FIG. 2 is a top view of a three phase radiation coupler for use with the circuit of FIG. 1; and
FIG. is a top view of the coupler of FIG. 2.
The circuitof FIG. 1 includes a power supply 10, a lamp circuit 11, and three thyristors 12, 13, 14 and for the three phases A, B, C, respectively, with a switching circuit 15 for each thyristor.
The power supply 10 may be conventional and provides a regulated dc. voltage at 20 for the lamp circuit 1 1. Typically the power supply may include a stepdown transformer 21 with the primary connected to line terminals 22, 23 via an on-off switch 24. The transformer secondary is connected to a full wave rectifier 25 with a series resistor 26 and a shunt capacitor 27 in the filter circuit and with a zener diode 28 to provide voltage regulation. An on-off switch 29 may be connected at the secondary for remote, low voltage operation if desired.
The lamp circuit 11 includes radiation sources 30, 31, which typically may be incandescent lamps, but which may alternatively be light emitting diodes or other radiation sources as desired. A transistor 32 is connected in circuit with the lamp 30 and a resistor 33. Another transistor 34 is connected in series with a resistor 35 and to the base of the transistor 32. A resistor 37 is connected in series with a capacitor 38 and another resistor 39 across the voltage source, with the junction of resistor 37,and capacitor 38 connected to the base of transistor 34. A transistor 40 is connected in series with the lamp 31 and another resistor 41. A resistor 42 is connected in series with a capacitor 43 across the voltage source, with the junction of the resistor and capacitor connected to the base of the transistor 40. A resistor 44 is connected between the junction of the lamp 31 and transistor 40 and the junction of the capacitor 38 and resistor 39.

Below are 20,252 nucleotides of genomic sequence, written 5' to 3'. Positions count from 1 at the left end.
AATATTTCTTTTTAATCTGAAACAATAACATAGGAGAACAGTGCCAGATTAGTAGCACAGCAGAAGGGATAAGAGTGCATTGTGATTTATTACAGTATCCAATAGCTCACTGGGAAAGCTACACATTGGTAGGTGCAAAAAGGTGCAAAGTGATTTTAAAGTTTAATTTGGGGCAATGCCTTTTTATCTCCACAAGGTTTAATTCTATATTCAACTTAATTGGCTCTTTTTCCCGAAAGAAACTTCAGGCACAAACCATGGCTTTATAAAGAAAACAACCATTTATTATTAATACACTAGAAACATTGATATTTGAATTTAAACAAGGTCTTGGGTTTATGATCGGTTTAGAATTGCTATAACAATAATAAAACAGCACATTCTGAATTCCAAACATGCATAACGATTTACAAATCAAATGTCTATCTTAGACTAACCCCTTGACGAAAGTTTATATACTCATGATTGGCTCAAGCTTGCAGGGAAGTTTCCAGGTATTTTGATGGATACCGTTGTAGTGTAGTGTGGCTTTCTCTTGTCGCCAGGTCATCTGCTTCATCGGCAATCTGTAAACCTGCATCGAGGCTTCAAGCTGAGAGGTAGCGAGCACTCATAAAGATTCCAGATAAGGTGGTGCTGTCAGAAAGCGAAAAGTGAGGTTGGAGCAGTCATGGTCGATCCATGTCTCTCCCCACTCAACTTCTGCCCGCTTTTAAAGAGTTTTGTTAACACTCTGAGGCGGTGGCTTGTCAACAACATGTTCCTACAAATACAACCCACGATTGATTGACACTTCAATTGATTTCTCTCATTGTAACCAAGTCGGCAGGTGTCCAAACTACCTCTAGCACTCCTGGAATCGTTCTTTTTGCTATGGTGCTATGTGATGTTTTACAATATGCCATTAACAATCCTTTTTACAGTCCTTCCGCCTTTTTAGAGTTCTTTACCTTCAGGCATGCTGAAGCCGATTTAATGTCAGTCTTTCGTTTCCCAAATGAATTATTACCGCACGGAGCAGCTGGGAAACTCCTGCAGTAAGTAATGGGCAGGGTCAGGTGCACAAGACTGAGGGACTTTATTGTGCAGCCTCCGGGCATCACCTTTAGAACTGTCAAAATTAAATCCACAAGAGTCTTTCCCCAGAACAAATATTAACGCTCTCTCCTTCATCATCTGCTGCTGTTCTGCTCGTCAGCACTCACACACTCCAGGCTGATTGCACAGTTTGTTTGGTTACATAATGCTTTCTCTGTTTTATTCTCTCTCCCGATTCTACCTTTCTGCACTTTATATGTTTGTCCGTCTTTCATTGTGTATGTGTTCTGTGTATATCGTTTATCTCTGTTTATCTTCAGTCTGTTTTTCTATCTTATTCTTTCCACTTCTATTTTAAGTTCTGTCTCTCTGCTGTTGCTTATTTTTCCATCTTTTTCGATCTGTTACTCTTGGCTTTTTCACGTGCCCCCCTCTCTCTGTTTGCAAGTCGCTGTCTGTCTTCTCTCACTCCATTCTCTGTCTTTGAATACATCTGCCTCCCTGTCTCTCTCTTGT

When switch 24 is closed, the capacitor 43 is charged through the resistor 42 from the output of the power supply appearing at 20. The current in the lamp 31 is controlled by the transistor 40, with the current increasing as the voltage at the base of the transistor 40, corresponding to the charge on the capacitor 43, increases. I-Ience the rate of increase of output of lamp 31 isa function of the time constant of the resistancecapacitance circuit 42, 43, which may be selected to give the desired delay. The intensity of the lamp'output isa function of the lamp itself, the power supply voltage and the circuit components, and may be selected for the particular application.